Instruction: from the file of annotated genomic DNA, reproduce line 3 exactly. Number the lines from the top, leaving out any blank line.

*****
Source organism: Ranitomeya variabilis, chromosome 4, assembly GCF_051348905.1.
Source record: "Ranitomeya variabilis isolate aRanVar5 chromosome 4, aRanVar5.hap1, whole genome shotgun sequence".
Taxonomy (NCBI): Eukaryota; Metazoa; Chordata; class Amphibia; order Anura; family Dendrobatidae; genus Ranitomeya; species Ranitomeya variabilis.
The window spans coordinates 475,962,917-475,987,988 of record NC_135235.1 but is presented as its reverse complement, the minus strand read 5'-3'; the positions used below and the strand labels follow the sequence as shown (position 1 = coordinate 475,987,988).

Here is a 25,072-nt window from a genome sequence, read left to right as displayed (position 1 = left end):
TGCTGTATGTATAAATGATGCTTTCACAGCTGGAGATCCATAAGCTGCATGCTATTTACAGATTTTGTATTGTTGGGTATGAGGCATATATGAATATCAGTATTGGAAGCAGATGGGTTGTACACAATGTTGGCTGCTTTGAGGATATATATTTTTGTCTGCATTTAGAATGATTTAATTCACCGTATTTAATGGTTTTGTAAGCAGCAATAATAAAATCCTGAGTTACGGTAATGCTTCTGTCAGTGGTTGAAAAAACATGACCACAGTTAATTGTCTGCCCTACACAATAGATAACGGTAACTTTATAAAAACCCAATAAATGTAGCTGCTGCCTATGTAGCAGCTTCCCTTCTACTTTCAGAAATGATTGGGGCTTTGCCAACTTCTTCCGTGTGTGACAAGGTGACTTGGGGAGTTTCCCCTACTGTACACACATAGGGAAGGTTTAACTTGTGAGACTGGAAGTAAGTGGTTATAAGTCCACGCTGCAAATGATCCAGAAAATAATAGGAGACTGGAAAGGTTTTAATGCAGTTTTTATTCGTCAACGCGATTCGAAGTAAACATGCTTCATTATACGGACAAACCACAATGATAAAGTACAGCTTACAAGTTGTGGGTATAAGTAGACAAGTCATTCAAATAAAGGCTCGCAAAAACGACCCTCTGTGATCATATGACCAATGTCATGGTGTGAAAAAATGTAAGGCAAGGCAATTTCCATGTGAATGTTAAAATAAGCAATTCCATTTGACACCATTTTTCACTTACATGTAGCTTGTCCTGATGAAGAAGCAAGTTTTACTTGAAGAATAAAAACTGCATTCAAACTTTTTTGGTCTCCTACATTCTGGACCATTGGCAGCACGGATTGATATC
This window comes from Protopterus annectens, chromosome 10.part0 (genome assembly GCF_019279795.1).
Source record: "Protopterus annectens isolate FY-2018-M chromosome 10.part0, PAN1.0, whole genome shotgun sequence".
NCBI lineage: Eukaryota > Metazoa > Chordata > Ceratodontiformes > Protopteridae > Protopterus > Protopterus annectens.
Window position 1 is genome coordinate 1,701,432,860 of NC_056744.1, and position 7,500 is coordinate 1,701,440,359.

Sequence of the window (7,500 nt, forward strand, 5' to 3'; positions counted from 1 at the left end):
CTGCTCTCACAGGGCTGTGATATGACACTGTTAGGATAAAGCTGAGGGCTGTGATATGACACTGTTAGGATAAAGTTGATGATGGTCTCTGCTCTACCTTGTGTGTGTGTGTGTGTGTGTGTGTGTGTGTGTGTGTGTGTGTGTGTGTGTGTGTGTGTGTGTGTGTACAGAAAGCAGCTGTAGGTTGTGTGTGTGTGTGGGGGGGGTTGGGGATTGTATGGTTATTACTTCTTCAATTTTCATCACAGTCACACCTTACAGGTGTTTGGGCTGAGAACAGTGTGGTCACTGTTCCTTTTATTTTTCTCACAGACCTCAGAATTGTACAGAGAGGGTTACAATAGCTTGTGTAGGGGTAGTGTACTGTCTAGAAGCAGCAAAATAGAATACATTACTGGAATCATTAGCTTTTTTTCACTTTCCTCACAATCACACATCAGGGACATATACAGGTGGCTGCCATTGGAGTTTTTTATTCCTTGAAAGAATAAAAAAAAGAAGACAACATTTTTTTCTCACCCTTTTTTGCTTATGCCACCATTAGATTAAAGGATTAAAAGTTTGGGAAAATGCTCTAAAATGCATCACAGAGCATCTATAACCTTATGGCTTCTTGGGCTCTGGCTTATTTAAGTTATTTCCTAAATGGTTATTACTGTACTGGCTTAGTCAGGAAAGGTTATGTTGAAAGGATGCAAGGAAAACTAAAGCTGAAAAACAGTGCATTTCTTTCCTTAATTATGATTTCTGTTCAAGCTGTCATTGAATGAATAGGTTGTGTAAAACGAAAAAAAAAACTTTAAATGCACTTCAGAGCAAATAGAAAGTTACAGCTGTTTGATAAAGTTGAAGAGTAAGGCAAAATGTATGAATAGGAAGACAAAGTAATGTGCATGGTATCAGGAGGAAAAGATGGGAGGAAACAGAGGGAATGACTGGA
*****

Taxonomy (NCBI): Eukaryota; Metazoa; Chordata; class Amphibia; order Anura; family Dendrobatidae; genus Ranitomeya; species Ranitomeya variabilis.